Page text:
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Does Your Home Need Roof Ventilation?

Insufficient roof ventilation can wreak havoc on your home both inside and out. It can also result in a significant increase in your energy bills. Not only will you spend more money to heat and cool your living environment, but your carbon footprint will increase as well. Throughout the warm months of summer, hot air will build-up in the topmost portion of your home and then gradually move down into the areas that residents inhabit. Throughout the winter, the warm air that’s generated by your heating system will create excess moisture that builds up on your roof’s underside and attic ceiling.

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These are issues that can gradually degrade your property by causing problems with mold and mildew, and by undermining the integrity of your roof. Making an effort to properly ventilate your roof can preserve its lifespan, limit the need for costly repairs, and ensure that your indoor air quality is always high. In fact, ventilating your roof can additionally minimize demands on your home cooling equipment, thereby protecting the lifespan of this important home feature as well. Read on to discover why you may need better roof ventilation and how to get it.

High Energy Bills and Attic Rain

One sign that your roof isn’t properly ventilated is having to pay utility bills that are far higher than what’s expected for your home’s size. This is something that you want to be especially mindful of during the summer months. When roof ventilation is poor, solar heat combined with rising heat from the remainder of your home can start building up in the attic. In some buildings, this can lead to attic spaces with temperatures that are as high as 150 degrees. Over time, this excessively hot air will gradually pass through the attic flooring to make the living environment stuffy and downright uncomfortable. When it does, the air conditioning system will have to work overtime in order to create and maintain the desired temperature.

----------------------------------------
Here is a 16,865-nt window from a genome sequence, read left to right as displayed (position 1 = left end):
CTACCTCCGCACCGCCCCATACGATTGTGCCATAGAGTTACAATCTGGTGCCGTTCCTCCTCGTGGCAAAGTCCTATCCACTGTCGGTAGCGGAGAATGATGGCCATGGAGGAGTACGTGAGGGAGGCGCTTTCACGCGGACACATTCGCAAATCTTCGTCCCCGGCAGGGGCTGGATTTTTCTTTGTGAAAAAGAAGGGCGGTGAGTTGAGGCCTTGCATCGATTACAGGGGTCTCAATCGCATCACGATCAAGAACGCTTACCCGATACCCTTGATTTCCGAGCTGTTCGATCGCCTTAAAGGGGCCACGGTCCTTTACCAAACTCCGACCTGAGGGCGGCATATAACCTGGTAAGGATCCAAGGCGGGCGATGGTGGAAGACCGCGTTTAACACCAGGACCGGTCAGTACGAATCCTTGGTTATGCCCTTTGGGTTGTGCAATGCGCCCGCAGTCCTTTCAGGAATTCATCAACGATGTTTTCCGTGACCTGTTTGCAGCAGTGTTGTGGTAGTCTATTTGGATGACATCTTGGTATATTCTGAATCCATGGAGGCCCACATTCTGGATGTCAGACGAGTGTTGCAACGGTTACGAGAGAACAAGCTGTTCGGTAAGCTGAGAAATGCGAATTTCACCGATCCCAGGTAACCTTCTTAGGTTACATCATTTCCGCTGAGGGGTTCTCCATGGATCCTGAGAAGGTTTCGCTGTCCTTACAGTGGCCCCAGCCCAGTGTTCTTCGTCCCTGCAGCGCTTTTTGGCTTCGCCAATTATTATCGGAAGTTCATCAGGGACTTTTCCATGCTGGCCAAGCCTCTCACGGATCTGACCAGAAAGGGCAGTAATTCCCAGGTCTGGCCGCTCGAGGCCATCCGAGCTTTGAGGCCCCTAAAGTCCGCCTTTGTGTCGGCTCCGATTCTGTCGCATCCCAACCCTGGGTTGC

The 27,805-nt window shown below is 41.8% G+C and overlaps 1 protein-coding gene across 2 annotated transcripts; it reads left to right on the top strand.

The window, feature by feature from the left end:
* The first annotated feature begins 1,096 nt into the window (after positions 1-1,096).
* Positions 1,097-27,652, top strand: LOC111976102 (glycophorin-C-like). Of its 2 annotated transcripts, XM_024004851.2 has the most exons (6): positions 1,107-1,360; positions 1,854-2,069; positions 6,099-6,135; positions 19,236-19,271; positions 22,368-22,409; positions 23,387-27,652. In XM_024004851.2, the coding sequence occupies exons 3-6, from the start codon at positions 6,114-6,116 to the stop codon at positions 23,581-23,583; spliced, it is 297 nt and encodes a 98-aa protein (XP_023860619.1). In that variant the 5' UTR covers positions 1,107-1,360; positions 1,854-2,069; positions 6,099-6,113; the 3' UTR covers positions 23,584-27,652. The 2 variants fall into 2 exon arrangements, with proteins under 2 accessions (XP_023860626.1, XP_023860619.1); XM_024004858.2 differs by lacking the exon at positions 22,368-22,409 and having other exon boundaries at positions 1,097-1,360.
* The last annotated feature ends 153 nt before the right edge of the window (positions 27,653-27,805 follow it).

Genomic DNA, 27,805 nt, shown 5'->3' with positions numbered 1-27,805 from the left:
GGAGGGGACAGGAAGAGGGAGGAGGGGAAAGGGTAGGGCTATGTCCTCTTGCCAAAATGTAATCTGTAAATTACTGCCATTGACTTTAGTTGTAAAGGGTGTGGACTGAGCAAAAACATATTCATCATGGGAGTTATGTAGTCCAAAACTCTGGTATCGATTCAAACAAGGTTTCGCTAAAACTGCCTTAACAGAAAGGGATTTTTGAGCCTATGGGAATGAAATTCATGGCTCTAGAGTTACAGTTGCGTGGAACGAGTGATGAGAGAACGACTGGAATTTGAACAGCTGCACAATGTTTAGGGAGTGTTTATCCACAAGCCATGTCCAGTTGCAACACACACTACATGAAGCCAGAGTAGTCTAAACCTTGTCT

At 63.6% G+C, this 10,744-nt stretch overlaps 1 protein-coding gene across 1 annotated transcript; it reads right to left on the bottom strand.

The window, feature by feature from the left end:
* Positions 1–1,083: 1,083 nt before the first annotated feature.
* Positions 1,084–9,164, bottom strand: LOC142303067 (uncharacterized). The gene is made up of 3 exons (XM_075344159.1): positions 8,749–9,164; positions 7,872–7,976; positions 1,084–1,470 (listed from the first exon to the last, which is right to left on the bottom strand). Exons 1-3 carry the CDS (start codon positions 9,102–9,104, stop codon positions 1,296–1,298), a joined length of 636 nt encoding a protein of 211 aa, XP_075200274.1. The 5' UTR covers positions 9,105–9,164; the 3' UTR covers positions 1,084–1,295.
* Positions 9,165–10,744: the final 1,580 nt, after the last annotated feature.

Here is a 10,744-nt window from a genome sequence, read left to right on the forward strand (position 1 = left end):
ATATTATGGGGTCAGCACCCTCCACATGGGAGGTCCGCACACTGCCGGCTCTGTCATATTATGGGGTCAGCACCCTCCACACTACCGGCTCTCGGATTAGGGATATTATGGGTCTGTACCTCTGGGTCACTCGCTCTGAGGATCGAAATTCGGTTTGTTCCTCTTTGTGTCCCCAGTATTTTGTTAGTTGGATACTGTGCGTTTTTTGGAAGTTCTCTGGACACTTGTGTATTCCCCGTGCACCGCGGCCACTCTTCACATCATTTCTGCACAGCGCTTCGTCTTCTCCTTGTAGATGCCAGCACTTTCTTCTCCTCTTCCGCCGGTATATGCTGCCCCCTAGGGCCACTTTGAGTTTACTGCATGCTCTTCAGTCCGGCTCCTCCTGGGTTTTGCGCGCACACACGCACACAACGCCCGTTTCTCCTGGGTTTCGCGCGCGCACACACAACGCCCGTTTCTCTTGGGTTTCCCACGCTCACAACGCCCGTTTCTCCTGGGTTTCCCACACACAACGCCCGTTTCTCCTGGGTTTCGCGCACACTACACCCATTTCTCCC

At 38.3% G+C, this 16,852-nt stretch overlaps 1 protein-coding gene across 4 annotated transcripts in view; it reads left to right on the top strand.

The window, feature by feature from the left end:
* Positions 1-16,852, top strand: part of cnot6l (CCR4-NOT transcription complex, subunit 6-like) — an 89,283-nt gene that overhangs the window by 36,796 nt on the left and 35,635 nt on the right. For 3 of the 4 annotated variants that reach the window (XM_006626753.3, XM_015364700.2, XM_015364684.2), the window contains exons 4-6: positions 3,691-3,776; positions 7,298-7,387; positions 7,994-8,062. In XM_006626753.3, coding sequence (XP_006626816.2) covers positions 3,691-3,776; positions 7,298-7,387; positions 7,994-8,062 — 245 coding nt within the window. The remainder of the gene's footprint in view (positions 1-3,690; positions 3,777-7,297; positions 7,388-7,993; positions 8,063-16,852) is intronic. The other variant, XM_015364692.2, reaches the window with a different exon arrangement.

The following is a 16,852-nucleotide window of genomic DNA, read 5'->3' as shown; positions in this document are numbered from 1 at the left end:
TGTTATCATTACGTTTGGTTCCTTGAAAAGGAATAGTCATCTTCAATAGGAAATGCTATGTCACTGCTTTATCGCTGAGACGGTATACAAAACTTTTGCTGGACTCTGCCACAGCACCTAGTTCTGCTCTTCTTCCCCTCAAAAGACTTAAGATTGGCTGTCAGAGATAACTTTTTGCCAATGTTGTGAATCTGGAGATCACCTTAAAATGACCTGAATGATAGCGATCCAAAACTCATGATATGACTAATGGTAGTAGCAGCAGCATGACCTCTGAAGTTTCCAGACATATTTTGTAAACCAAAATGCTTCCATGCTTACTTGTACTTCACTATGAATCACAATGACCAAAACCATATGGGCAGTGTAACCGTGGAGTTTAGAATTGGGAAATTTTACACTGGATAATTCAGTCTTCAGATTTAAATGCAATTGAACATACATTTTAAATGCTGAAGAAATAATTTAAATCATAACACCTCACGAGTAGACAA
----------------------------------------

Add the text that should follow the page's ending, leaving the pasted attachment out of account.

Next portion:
You may want to think about investing in better ventilation for your roof if you’ve got problems with mold at the rooftop. Easiest to see when it develops on light-colored shingles, roof mold can leave your shingles with long black streaks that diminish the curbside appeal of your entire property. Mold, moss, and fungi on the rooftop are generally indicative of a warm, moist environment at the building interior. In addition to being an eyesore, these growths can release spores that find their way into the home and into your home’s HVAC system. When they do, they can diminish the health of all building residents, especially those with chronic respiratory ailments such as asthma, COPD, and seasonal allergies.

If your roof hasn’t reached the end of its lifespan but has become soft and spongy, or is showing signs of rot and decay, poor ventilation is likely the culprit. Check the nails that hold your siding down as well as those that are present on other roofing features. If these or the venting duct straps are rusted, you’ve got a problem with moisture on the inside. Absent of proper ventilation, heat that’s produced at the interior of the home can lead to something known as attic rain. This occurs when excess moisture builds up on the underside of the roof or the attic ceiling, and eventually starts dripping or falling down.

Leaks, dampness and even frost in your attic are never good signs. Once these problems develop, you may start noticing areas of blistering and peeling paint both inside and outdoors. You can check for ceiling rot, warped building materials, and dank, musty smells in and around the attic. Having your roof correctly ventilated will resolve these problems and many others. Your home will be cleaner, safer, and infinitely more enjoyable to live in. If you think your home needs better attic ventilation, we can help you get it. Call us now at 913-850-6556.